This episode felt like old school Doctor Who. Trapped in an enclosed space with a group of people. Those people being killed off, one by one, until the only ones left are the Doctor and his Companions. It actually kind of reminded me of the feeling I got when I watched “Pyramid of Mars” with Four and Sarah Jane. I was really sad to see Rita and Howie die, Rita especially. I loved her and I loved the Doctor’s excitement over finding someone that he really liked. He and Rita had a nice connection. It made her death, and the nobility and strength that she exhibited before her death, all the more tragic.

Despite the hammy-looking costume, the creature was sad, as well: trapped in this prison, not wanting to live anymore or kill anymore, but having no choice. I’m glad it found peace at the end.

The hotel setting was claustrophobic and scary. I’ve always found the idea of being trapped in a hotel, with all of these mysterious rooms that you don’t know what’s in them, to be really spooky. The reveal of most of the rooms wasn’t very spooky, but it makes sense that the fears would be very personal for each individual, to the point where not necessarily anyone else would find them scary.

They didn’t quite expand on Amy’s fear. I guess her fear is waiting for the Doctor and him never coming? Or is it her remembering that feeling – that horrible, fearful feeling – of waiting for someone that never came? And it’s interesting how Rory never had a door. Out of all of them, he was the only one being shown the way out. Is it that he really doesn’t have any fear, or does he just not have any higher faith, blind faith, in anything outside of himself?

It made me sad to see the Doctor be so hard on himself, and calling himself vain and selfish. If it was just for him to break Amy’s faith in him, it would be one thing, but the truth is, I think he believes it. Yes, he’s taken people with him, but he’s never forced them. And it was never just to have someone worship him or adore him, but because he was lonely. The Doctor is a people person, always has been. For him to be alone is unnatural. But he’s reached that point where he believes that having someone with him puts them in danger, and he’s not willing to take that chance, anymore.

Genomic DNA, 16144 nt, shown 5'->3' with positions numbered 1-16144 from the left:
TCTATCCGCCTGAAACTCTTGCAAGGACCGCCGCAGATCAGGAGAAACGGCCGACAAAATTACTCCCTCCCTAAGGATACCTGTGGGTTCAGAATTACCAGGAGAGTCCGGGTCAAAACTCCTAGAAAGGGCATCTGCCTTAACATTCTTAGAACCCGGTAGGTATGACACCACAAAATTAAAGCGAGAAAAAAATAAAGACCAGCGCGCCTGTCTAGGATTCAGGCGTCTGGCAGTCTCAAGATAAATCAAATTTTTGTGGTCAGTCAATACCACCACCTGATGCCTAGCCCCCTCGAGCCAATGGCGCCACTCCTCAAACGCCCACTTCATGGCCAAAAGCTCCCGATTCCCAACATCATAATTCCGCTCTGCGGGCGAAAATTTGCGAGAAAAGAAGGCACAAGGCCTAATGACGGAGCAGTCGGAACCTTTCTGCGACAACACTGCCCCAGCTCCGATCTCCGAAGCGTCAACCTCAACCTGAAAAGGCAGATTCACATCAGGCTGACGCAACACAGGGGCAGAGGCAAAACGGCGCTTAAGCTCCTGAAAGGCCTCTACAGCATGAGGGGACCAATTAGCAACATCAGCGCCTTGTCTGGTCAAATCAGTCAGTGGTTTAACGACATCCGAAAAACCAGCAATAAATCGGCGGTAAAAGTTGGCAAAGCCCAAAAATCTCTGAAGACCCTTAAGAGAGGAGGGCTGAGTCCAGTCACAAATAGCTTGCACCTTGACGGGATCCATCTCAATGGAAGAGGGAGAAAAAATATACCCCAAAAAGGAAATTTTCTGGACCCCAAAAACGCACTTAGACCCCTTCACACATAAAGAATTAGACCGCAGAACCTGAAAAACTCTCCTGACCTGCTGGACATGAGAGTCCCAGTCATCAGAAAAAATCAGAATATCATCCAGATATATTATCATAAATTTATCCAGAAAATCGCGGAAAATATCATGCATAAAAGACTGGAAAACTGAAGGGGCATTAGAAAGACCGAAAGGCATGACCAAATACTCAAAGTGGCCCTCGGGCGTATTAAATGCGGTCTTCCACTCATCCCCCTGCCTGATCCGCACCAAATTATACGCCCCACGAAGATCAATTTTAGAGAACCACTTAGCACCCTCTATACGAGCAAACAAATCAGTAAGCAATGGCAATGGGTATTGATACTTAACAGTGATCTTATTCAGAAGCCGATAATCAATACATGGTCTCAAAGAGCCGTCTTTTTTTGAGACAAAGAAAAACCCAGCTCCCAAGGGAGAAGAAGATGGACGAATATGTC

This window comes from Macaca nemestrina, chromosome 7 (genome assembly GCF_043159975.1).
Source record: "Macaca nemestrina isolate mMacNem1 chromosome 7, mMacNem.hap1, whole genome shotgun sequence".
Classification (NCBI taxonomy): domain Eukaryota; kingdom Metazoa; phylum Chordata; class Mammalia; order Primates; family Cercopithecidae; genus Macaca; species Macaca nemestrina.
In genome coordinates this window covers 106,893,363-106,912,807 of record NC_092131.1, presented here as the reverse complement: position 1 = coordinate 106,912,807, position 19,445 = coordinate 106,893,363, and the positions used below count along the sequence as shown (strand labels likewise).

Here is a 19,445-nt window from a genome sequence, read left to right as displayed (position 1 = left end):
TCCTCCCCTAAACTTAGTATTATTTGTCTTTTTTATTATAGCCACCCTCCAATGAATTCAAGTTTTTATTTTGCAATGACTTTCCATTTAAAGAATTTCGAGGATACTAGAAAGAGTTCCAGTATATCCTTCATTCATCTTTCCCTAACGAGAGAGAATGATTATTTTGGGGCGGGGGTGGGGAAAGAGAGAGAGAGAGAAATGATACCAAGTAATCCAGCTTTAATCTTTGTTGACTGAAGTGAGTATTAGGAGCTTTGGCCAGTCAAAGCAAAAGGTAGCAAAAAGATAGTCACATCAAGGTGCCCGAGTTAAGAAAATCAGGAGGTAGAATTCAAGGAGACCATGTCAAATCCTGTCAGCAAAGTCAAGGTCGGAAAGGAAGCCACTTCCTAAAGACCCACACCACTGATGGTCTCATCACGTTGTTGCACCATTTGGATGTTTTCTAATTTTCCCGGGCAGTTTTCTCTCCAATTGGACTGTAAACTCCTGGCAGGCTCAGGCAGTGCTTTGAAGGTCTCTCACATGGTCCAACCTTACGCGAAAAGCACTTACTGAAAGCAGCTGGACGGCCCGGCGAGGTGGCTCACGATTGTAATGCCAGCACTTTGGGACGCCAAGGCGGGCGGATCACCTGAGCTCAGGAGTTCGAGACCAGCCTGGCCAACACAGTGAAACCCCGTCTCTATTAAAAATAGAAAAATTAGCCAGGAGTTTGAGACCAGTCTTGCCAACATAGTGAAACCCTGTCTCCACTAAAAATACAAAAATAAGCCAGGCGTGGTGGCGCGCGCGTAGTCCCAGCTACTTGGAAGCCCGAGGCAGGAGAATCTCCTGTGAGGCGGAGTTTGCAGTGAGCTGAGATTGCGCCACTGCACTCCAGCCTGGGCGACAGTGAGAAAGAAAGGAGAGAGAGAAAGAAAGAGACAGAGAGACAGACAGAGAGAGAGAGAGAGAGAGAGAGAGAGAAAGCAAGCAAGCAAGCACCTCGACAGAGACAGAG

I wonder if he would feel better with someone like Jack traveling with him? Jack’s been around a long time, and he is much more experienced and self-assured than someone like Amy or Rory. Perhaps if the Doctor had confidence that his Companion could take care of himself or herself, both physically and emotionally, he might feel better about putting that person in danger.

Regardless, I was really surprised that he dropped off Amy and Rory at the end. I had not expected that, especially not when there are still a few more episodes to go and the Doctor’s “death” to deal with. Interestingly enough, Amy didn’t bring that up at all. Maybe she was ready to go home, too? I just hate that they didn’t let Rory say goodbye to him. That was a little mean and sad. He should have had a chance to say goodbye, too.

The Doctor dropping Amy and Rory off is similar to Four dropping Sarah Jane off, when he was called back to Gallifrey. It’s nice to see a Companion, or Companions, leave on good terms, without something horrible or emotionally damaging having happened to facilitate it.

Is the Doctor setting up his death? Getting things in order before he dies? We know that he knows that he is soon to die. And he’d want to make sure that Amy and Rory were safe before he did. So, perhaps it’s not just the idea of facing their deaths, but facing his own and them being stranded, that caused him to drop them off.

Whatever the reason, it was sad and touching and moving. We know the Doctor won’t be alone for long, but it’s sad seeing him not know that.


The Doctor: A chair leg! She’s threatening me with a chair leg! I’ve never been threatened with a chair leg, before! Wait, hold on, I tell a lie.

Rory: No, it’s okay. We’re nice!
Amy: Did you just say, ‘It’s okay. We’re nice?’

Rory: Have you tried the front door?
Rita: No. In two days, it never occurred to us to try the front door. Thank God you’re here.

The Doctor: They’re not doors; they’re walls. Walls that look like doors. Door-walls, if you like. Or dwalls, even? Though you probably got it when you said they’re not doors.

Joe: We’re going to die here.
The Doctor: Well, they certainly didn’t mention that in the brochure.

Rory: It’s amazing that you’ve come up with a theory even more insane than what’s actually happening.

Rory: Every time the Doctor gets pally with someone, I have this overwhelming urge to notify their next of kin.

Gibbis: All I want to do is go home, and be conquered and oppressed. Is that too much to ask?

Rita [to the Doctor]: Why is it up to you to save us? That’s quite a God complex you have there.

You can buy this episode, and the rest of season 6, on

About Heather S. Vina

Heather's been a fan of science fiction since she was five years old and developed a crush on Captain Kirk, while watching reruns of Star Trek: The Original Series. A huge Anglophile, she loves reading and watching (and mocking!) TV, but hasn't figured out a way to make a living doing either, yet. But she lives in hope!

Heather S. VinaReview: Doctor Who 6.11: The God Complex